Help Lola write dangerously and live boldly 2016-07-21 13-19-46

I’ve known Lola since she was 16 years old, and went by a different name. I’ve watched her change, as 16-year-olds have a habit of doing, even as her thoughtfulness, raw talent, and passion have remained the same. She is now applying that passion and talent to her first book—a collection of poetry—and needs a little bit of help getting there, as many young writers do.

What is the Night of Writing Dangerously?
The Night of Writing Dangerously is a San Francisco-based event in which 225 writers fill the Julia Morgan Ballroom to attempt to each finish their pledged goal of writing 50,000 words towards their novel in one month, a pledge we call NaNoWriMo, or National Novel Writing Month for short. I am going to be a NaNo Rebel this year, choosing to pour out 50,000 words of poetry rather than a novel.

Why is it important for you to attend the Night of Writing Dangerously?
In many ways, the unprepared who attempt NaNoWriMo can have it slide past them like a half-hearted New Year’s Resolution. They mean well, but it is a big commitment and they don’t know how to tackle it in a single month. But imagine this: How much harder would it be to shrug it off when you set up the plans to attend a big workshop where over 200 people were all attempting that goal too, giving each other moral support? How much harder would it be to give up if a group of people, loved ones and strangers alike, were all so convinced you could do it that they bet a great deal of money you could, making a huge donation to charity in your name? On top of that, the more people you insisted to face-to-face that you could achieve this goal, the more you’d have trouble backing out. I believe that psychologically, if I attend this event I am already that much closer to success.
But allow me to appeal on a different level. I am young, but not young enough to continue to comfortably coast without direction. I’ve been insisting from a young age that writing was my passion and through thick and thin I have, on the whole, meant it. I tried to convince myself that fiction was my true calling, but the truth is that prose and I aren’t exactly the best of bosom buddies. But poetrythe language of the soul, the expression of abstract shapes such as emotion and why the littlest moments matterthis is what I am truly called to do. I need this chance to prove myself. I will not let it go to waste.

Where are you at in your writing career?
I’m sort of at a lull. Through the grace of the good people at New Times I have been publishing columns of news interlaced with opinion and humor for several years now, but that is not how I see myself spending the rest of my days. I am having a bit of a crisis and this feels like the right way to approach it.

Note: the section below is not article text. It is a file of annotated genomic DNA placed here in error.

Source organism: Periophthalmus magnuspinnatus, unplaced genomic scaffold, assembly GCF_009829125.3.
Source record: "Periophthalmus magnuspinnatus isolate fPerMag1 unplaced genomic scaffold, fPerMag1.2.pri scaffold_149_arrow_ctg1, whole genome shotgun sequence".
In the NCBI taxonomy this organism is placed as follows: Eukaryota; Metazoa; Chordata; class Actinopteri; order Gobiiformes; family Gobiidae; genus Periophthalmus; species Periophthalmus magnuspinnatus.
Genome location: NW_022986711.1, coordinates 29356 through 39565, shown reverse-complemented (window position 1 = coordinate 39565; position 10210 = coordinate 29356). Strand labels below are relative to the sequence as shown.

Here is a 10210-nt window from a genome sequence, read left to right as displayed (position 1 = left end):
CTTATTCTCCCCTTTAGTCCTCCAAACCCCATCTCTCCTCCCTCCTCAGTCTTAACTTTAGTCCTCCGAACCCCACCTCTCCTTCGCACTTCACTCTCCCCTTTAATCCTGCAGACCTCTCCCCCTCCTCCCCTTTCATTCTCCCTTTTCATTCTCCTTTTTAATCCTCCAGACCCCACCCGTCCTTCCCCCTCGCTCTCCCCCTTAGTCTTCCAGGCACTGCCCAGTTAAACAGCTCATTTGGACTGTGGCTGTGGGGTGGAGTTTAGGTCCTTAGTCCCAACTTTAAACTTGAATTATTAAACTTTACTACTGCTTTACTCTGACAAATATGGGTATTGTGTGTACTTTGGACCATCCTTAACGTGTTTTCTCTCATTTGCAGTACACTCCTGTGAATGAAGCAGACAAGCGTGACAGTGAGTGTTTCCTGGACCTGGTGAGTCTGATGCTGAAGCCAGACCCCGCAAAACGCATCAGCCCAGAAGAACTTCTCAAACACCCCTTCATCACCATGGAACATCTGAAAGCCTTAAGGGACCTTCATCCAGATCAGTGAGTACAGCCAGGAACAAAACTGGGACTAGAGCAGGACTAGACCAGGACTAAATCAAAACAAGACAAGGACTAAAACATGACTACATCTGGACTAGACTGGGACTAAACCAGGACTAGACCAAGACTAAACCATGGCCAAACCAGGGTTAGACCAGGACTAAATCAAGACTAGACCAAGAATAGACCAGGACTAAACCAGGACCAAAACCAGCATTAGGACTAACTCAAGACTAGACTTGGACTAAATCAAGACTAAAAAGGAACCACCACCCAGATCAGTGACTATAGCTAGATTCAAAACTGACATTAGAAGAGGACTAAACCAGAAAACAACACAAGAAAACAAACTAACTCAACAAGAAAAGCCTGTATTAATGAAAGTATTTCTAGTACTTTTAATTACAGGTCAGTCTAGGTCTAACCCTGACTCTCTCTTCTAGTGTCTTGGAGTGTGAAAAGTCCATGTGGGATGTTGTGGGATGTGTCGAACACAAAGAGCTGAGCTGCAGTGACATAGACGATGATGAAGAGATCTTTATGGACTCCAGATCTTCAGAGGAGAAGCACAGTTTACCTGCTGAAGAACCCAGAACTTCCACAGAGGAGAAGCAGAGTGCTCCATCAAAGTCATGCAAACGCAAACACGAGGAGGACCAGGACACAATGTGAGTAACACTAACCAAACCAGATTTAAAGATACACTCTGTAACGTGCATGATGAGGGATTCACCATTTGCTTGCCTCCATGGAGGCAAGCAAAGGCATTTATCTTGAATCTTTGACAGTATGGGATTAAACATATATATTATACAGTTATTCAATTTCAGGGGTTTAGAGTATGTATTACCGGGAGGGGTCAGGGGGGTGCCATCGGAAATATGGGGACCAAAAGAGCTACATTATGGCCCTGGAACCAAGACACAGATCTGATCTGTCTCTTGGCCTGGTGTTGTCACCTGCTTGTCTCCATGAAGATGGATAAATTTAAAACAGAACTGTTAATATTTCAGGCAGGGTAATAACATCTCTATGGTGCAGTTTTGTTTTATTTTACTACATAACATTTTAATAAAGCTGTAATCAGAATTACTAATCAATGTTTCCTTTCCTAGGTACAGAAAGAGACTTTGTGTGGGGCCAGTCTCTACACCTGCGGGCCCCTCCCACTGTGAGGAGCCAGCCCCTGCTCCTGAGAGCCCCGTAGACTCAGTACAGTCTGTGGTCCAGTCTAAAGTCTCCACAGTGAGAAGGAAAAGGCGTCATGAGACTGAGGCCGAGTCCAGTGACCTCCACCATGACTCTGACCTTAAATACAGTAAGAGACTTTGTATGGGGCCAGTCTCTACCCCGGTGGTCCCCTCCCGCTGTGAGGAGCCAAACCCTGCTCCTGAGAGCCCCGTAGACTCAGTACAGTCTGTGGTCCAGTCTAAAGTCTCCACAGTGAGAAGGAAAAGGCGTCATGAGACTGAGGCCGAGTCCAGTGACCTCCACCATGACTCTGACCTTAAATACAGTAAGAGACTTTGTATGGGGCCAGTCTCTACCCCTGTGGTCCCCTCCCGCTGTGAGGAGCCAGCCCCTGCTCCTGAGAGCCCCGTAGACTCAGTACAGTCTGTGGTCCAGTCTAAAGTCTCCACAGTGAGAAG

Why writing? How and when did you first discover your passion for words and storytelling?
My goodness, so long ago. My family insisted on reading to me every single night, and encouraged me to help them read along. I have early memories of my mother surprising me by having books appear magically under her pillow, and when my family read to me less and less the hunger never dissolved. I began picking up from where they left off in novels. I wanted to give back to the universe where it had been so generous for me.

Tell me a little about this poetry book.
I do not know yet the title of the book, but when it comes to me I will probably feel goosebumps. There are a great many themes at work in my writing. But I feel Daft Punk would put best why I do what I do: “If I had my way I would never leave/Keep building these random memories/Turning our days into melodies/But since I can’t stay/I’ll just keep playing back/These fragments of time/Everywhere I go/These moments will shine.”

Capturing the nonphysical, describing the indescribable. We’ll never get it just so … but it’s the attempt that matters. I have lost count of how many I’ve written. Many of my earlier ones would not hold up today. I hope to publish over a hundred poems before I die … one hundred sixteen, if possible.

How does something like NanoWriMo solve a challenge particular to writers?
When attempted successfully, NaNoWriMo is a pledge to take time you’ll never have and use it anyway, with the only interest on that credit being your own natural birthing of whatever bizarre and wonderful creation is inside of you. Writing, on the whole, is a time-consuming promise that people make more than they keep, and by making it an event and setting a goal, NaNoWriMo aims to stick the promise to them.

Once you do finish this book of poems, what are your plans?
Publish it, then cry as it sits in my hand. But after that, I’m not sure. Keep writing, I suppose. The work of a bardess is never done.